Recently, I found myself thinking about Street Epistemology (SE, to its adherents) and how some of the lessons I learned in the business world dovetail neatly with SE concepts. I spent some time thinking about how selling and marketing concepts can be incorporated into the SE lexicon: expanding SE’s reach, and making SE interactions more efficient and trenchant. A concept known as SPIN (not the political type!) can change minds and alter the way SE practitioners engage with ILs (interlocutors) in a positive way.

SPIN is an acronym that stands for Situations, Problems, Implications, and Need Payoffs.  The book, “SPIN Selling”, written by Neil Rackham, describes how the best salespeople listen to their clients attentively with “Elephant Ears”, ask good questions, and in turn, sell more.  Rackham and his team of investigators interviewed and observed the best salespeople and investigated what made them successful.  According to Rackham, SPIN works when a salesperson carefully examines how they currently sell, recognizes where they are deficient, and carefully navigates the SPIN process to arrive at a sale.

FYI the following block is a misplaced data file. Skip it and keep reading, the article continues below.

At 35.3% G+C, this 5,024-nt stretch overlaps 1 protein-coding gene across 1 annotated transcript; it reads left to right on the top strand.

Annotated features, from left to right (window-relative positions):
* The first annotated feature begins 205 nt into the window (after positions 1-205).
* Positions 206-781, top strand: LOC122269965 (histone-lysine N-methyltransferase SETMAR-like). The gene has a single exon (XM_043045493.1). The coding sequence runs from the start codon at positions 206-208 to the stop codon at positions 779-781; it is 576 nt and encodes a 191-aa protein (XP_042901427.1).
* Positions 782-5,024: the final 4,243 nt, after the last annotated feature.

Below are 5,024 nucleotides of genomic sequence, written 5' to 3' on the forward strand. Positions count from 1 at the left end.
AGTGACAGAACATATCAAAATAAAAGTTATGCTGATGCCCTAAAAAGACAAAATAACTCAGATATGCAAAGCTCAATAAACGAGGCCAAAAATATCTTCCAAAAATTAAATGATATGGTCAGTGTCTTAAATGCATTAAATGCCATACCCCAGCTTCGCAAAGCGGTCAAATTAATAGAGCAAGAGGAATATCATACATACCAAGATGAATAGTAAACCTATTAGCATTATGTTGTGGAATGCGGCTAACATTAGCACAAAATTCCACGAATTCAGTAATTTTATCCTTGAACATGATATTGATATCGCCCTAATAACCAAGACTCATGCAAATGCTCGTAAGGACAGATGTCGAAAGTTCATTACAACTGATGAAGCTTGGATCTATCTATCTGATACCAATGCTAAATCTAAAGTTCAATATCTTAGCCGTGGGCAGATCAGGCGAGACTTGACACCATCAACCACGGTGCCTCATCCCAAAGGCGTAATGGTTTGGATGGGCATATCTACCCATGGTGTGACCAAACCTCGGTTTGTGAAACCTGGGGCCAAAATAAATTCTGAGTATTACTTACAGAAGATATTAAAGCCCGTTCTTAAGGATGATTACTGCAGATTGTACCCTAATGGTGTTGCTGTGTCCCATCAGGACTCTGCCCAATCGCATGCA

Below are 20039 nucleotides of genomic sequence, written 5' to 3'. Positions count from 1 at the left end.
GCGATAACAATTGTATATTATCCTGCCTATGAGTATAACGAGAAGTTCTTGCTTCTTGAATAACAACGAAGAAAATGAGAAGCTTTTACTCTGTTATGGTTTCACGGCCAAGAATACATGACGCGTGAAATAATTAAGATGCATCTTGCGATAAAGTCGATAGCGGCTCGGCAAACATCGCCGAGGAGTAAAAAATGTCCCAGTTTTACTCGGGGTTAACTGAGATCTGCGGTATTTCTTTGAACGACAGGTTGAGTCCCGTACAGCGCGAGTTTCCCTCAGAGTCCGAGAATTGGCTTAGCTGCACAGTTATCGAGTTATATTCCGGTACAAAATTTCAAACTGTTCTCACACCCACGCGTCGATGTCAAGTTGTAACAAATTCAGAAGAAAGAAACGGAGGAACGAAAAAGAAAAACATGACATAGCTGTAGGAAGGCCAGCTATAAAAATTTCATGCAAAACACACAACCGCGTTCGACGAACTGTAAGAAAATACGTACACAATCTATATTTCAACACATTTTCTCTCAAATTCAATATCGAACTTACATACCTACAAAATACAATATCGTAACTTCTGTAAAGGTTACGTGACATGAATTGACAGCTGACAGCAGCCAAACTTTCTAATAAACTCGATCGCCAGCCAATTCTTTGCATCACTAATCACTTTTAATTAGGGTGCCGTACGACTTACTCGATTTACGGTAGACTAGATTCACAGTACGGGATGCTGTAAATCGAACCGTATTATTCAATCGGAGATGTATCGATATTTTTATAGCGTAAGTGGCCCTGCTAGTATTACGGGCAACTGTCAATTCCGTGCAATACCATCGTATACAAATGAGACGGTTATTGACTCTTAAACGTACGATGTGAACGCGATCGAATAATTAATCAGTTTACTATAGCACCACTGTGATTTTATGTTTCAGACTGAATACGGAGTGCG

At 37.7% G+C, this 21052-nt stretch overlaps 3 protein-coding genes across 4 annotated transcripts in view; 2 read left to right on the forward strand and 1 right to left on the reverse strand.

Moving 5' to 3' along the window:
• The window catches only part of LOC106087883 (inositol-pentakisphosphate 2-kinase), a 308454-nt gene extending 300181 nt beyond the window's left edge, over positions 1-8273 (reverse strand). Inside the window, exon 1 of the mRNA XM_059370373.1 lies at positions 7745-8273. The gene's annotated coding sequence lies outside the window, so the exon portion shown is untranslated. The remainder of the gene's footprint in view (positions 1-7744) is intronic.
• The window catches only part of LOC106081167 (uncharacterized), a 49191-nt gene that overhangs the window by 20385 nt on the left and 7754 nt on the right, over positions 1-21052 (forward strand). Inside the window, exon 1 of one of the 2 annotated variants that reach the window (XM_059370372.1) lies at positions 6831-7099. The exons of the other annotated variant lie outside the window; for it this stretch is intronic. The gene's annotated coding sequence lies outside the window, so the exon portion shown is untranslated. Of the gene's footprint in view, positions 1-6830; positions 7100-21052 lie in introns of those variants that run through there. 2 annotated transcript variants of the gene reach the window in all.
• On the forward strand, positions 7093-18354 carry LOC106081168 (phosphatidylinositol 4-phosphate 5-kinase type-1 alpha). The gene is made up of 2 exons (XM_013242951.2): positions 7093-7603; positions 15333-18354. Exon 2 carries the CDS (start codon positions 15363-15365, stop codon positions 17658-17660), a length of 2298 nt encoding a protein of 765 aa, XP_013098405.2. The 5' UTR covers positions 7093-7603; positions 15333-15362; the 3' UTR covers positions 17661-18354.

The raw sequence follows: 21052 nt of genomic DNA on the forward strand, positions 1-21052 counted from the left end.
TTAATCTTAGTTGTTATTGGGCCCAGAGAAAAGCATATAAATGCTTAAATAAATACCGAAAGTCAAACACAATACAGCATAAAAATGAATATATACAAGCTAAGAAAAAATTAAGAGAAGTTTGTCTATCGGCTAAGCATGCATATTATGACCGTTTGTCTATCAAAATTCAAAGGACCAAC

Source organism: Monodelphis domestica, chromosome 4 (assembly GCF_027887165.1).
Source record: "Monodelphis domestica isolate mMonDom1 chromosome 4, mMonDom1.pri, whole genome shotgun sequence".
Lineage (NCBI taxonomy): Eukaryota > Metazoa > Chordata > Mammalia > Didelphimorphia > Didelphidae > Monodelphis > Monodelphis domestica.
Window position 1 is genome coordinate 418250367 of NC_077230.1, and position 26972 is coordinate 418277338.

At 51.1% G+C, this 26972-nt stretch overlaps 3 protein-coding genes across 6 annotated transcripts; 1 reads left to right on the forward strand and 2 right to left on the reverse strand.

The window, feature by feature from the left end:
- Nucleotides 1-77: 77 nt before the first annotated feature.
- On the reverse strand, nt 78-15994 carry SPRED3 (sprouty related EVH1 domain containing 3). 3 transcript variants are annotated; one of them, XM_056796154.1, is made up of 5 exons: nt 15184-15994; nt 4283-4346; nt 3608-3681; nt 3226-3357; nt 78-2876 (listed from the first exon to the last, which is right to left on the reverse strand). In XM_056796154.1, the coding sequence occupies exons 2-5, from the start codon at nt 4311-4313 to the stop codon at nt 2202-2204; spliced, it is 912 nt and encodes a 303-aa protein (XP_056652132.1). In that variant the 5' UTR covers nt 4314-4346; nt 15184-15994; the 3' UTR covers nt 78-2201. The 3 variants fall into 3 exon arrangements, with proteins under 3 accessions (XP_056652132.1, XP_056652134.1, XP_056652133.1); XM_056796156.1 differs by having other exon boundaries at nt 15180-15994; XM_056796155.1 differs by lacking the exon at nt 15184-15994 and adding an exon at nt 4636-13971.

One afternoon in the office, I was engaged in a conference call with a company that was trying to identify problems they had with their business of breeding expensive puppies. My company was established to provide cloud-based monitoring for all things analog and digital.  From temperatures, switch positions, humidity, to most anything else, my company’s hardware and cloud-based software solutions could monitor, trend, analyze, and alarm as well as or better than almost anything on the market.  My product was the “Internet of Things” (IoT) before there was an official IoT. When I asked, “What is the main problem you’re hoping to resolve?  The customer responded, “Of our eight puppy delivery trucks, on average, two puppies die during every delivery trip and on each truck.  My first thought was, “This must be costing them in the pocket book and they need a solution to their problem!”  The SPIN process teaches that almost everyone, when asked questions about their problems, will respond with their implied needs.  Initial answers are typically brief and sound something like this:  I need a car, I need a haircut, I need a new girlfriend / boyfriend, etc.  Rarely, if ever, will someone respond with their explicit needs such as: I need a car because mine caught on fire and my parents won’t let me use theirs, mine is costing me too much money as it’s old and the door handle is falling off on the driver’s side, my girlfriend / boyfriend cheated on me and I found a note to their lover inside their diary, I need a haircut because I have a job interview tomorrow and I know how important nice hair is to the person who’s going to interview me because she used to be a hairstylist, and so on. To extract explicit needs, it’s important to follow the SPIN process very carefully and skillfully and put on your “Elephant Ears”.  For me to identify the true explicit needs of this company it was necessary for me to do some skillful SPIN selling. What they had given me was their implied need. They wanted to stop killing the puppies.  This is simply an outcome and not the problem itself.  To fix their problem, I needed to ask a lot of questions.   SPIN is about drilling down and listening with Elephant Ears to identify explicit needs.  People only change beliefs after they realize their explicit needs are not being met.  After many discussions about the problem, what they’d done to correct it to date, and other things about their business, I finally asked, “What’s actually killing these puppies?”  The conversation went on without my involvement on the other end of the phone for at least 10 minutes. They argued back and forth making points and counterpoints until it was agreed it was likely the temperature in the back of the trucks or an accumulation of ammonia vapor from the urine which was causing these puppies to die. I then inquired, is there anything else about delivering puppies which causes you and your team to lose sleep at night?  A conversation ensued, and someone suggested knowing where the trucks were at any time would be very helpful. (Implied Need) I probed more as to what the implications of this would be if fixed and if not fixed.  A discussion began, and the answers were: 1) this would help them predict when the puppies would arrive at their destination, or 2) it would help them with customer service. I said, “If I hear you correctly, either the high temperature, the ammonia, or a combination of both is likely killing the puppies on long trips around the country?”  Almost in unison, I heard the response on the other end say, “YES!”  I then asked, “What are the implications to the business if your business doesn’t solve this problem?”  Once again, another discussion ensued.  The responses were: 1) upwards of $600.00/puppy if it dies, 2) clean up after a dead puppy, 3) inability to deliver what was promised to their customers, 4) social media backlash and protesting if puppies keep dying, and the list went on and on.  In sales and in changing minds, it’s imperative to have the customer think on and express the implications of resolving and not resolving their explicit needs verbally.  By doing so, you can address them in the “Need Payoff” portion of the SPIN sell.  I reflected my understanding of their implications in my own words and they responded “Yes, there were, in fact, many negatives associated with not solving this problem.”  I then asked them, “What are the implications to solving this problem?”  The feedback to this question was swift and heartfelt: 1) they would all likely keep their jobs, 2) most if not all the puppies would live, 3) the company could live up to investors and public expectations, 4) social media couldn’t fault them for dead puppies, 5) the drivers could be more careful if notified of dangerous puppy conditions and pull over to ventilate the cage area – the list went on and on.  Then I went in for the (excuses the pun) kill.  I asked, “If I could monitor both the temperature and ammonia of your puppy delivery trucks while they’re traveling down the road and notify both the company and the truck driver of the situation in time for the driver to pull over and ventilate the puppy area, would this be a benefit to the company, puppy store owners, your investors, and the public?  The answer I received back was a resounding “YES!” I then asked, “If I could track each and every truck while its moving down the highways and byways of our country and display this information for you on a website, would this be of benefit?”  Once again, I could imagine the heads nodding on the other end of the phone as they said emphatically, “YES!”